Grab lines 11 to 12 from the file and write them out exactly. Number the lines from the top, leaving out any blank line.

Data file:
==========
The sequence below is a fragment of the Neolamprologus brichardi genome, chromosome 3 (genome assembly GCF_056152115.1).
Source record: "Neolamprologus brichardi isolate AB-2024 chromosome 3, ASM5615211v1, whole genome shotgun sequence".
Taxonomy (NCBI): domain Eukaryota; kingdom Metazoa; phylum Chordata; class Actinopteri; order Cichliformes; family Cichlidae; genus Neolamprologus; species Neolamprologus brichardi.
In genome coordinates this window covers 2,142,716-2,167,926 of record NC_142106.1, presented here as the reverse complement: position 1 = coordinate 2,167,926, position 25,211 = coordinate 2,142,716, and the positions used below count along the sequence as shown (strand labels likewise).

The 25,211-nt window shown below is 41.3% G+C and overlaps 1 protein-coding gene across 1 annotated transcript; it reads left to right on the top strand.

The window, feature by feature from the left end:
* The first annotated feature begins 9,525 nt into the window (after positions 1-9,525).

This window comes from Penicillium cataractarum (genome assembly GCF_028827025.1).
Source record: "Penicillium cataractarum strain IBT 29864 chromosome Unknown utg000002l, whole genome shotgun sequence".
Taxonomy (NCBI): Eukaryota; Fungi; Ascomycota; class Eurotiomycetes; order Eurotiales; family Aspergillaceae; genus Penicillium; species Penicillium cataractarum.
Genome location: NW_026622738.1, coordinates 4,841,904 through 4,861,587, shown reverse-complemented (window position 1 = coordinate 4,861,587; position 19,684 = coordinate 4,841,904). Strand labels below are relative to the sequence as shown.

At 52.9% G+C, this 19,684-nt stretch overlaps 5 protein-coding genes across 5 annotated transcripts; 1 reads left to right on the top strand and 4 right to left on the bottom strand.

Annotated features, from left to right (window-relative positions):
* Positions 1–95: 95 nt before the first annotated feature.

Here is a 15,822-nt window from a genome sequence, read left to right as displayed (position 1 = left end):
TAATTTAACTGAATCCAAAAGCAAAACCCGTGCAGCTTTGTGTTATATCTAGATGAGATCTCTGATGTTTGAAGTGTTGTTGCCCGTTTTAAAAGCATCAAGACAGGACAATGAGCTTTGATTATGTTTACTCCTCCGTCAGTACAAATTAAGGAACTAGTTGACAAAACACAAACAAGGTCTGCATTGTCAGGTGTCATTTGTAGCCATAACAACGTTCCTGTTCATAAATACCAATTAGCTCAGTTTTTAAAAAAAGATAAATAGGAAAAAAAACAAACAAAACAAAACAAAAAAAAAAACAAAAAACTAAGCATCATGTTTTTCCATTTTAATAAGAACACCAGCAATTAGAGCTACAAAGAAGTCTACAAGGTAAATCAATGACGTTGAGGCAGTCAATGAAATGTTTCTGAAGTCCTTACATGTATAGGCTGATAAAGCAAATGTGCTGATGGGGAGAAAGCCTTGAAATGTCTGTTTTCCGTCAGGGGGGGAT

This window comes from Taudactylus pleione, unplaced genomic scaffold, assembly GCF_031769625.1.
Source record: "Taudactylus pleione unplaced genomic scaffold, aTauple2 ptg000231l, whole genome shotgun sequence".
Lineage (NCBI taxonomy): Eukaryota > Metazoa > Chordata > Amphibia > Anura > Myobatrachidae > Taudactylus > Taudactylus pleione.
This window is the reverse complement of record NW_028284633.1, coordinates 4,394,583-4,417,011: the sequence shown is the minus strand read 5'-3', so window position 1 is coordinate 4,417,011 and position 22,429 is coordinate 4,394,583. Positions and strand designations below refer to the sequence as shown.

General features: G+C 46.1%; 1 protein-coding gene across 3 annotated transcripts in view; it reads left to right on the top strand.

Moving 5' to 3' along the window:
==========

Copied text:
Genome location: NW_026622738.1, coordinates 4,841,904 through 4,861,587, shown reverse-complemented (window position 1 = coordinate 4,861,587; position 19,684 = coordinate 4,841,904). Strand labels below are relative to the sequence as shown.

At 52.9% G+C, this 19,684-nt stretch overlaps 5 protein-coding genes across 5 annotated transcripts; 1 reads left to right on the top strand and 4 right to left on the bottom strand.